Type:  Sculpture
Medium:  Bronze
Style:  Other
Subject:  Western/Indian
Signature:  Signed and Dated
Size:  37.00″ x 12.00″
Foundry Mark:  Roman Bronze Works N-Y-
Description:  Estimate $30,000-50,000.
Now taking consignments for our 2022 auction.
For more information please call 208.772.9009 or

“Coming of the White Man” original clay model 72 inches high at the Poppenhusen Institute in College Point, Queens, New York.

This “Chief of the Mulnomah Tribe” was a 37″ statue.
It was half the height
of the 74″
sculpted for the original 
“Coming of the
White Man”
seen at right ==>
in the original clay model
now at the
Poppenhusen Institute 
in College Point where MacNeil donated it before his death.
~ ~ ~ ~ ~ ~ ~ ~ ~ ~ ~ ~ ~
“Chief of the Multnomah”
Here are MORE Postings on this site:

Another of Hermon MacNeil’s “Chief of the Multnomah” Discovered in Vernon, New Jersey  Posted on May, 31, 2015 

Another Chief of the Mulnomah

Another Chief of the Multnomah

I’ve been noticing a magnificent piece of the scultpture for the past few years, located in Vernon N.J. at the Minerals Spa and Resort. After closer examination I discovered it is Chief Multnomah with his arms crossed, standing on tip toes looking outward. “The coming of the white man” is the title usually ascribed to this work, but in this case the chief stands alone without his scout or assistant as pictured on your web-site. It is signed simply, H.A. Macneil S.C. 04. Just thought it was a variation of the piece that you might find interesting.I’m not really sure how long its been there, because I’m relatively new to the area. Being a sculptor myself and one that is particularly fond on the late 19th cent/early 20th cent period, with the likes of Rodin, Bayre, Dega, etc. Macneil certainly is a strong and salutory member of that period. Regards, D. Moldoff.

My response was as follows:

Dear D. L. Moldoff,

Thanks for noticing sculpture around you and sharing the information.  The ‘Chief Multnomah’ is the larger Half of H. A. MacNeil’s “The Coming of the White Man.” (COTWM). While the COTWM piece is only at the Washington Park in Portland, OR, where it was commissioned for that city.  The original plaster sculpture model is in the Poppenhusen Institute in Queens, NYC, just blocks from MacNeil’s studio.


“Chief of the Multnomah” ~ DO WE HAVE ONE? ~ ???????  Posted on Dec 21, 2013 

In the Summer of 2013, I received an email from Linette Porter-Metler of the Mount Vernon and Knox County Library of Mount Vernon, Ohio.  She enclosed the photos you see below.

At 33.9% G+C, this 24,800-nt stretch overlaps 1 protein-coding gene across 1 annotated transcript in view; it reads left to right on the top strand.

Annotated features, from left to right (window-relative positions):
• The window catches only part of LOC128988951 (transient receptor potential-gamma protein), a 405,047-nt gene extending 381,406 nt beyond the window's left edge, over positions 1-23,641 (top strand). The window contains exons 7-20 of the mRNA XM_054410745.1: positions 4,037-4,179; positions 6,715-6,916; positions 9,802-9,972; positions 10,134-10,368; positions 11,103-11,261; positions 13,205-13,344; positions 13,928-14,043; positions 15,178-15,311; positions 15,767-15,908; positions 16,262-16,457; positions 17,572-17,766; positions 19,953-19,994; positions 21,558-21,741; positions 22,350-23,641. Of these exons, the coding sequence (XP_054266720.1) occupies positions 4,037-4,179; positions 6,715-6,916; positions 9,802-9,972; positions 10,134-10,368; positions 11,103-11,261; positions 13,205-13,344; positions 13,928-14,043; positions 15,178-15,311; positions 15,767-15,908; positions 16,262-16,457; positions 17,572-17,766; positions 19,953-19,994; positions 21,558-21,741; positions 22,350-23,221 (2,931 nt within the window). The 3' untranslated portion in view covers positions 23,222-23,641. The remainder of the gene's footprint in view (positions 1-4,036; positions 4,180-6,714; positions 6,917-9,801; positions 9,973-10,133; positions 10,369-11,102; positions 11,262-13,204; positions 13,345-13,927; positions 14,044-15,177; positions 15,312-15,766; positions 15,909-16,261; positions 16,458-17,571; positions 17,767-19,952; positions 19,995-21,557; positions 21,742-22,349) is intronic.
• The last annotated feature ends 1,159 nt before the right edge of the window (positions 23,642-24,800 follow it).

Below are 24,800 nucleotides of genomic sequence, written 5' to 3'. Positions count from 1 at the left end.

Linette entitled her email,


Here is what she said:

Thanks for your website!

We are a four-library public library system in Central Ohio.  All year, we have been celebrating our 125th Anniversary here as a public library in Mount Vernon, Ohio, and during our research we found that one of our sculptures donated to us in 1936 by a Dr. Freeman Ward may be one of The Chief of the Multnomah statues shown on your site. But it does have some differences as you can see by the photo compared to the one on your site at the New York museum.

Ours does not seem to have a number stating it was one of the copies (i.e. 4/20)..All it has is his name, the word “Multnomah”, and the number “03” etched on the side of his footrest. I will send photos. Also, there is a copper? Twisted piece at top of bow near his shoulder.

I will enclose as many photos as I can.  If you have any further information to share with us about this, we would appreciate it!


Linette Porter-Metler, Community Relations / Public Affairs, Public Library of Mount Vernon and Knox County, 201 N. Mulberry Street, Mount Vernon, OHIO

My answer is simply:



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Another “Chief of the Multnomah” Has Appeared in the East.    Posted on Nov, 10, 2011 

One of MacNeil’s  “Chief of the Multnomah Tribe”, (which has seen a lot in American history since 1904, and even more since “The Coming of the White Man”) still  stands guard silently over a once $25,000,000 estate in Easton, MD, known as Hidden Bridge Farm.   The future of both the “Chief” and the Estate remain uncertain.  The waterfront playground  property is now locked in Chapter 7 bankruptcy being handled by Easton attorney, James Vidmar.

These photos show  “A Chief of the Multnomah” as he overlooks the  Choptank River on Maryland’s Eastern Shore.  This same MacNeil statue featured in the previous posting on Nov. 8, 2011 was once owned by John A. Porter.  

A source has told us that the “Chief” was placed as the centerpiece on  this 540-acre Estate  by “John A. Porter.”  Porter achieved front page fame as the former CEO of Worldcom before its colossal collapse in 2000-2.  The scandal brought Worldcom into the news as the “Enron” of the tele-communication industry.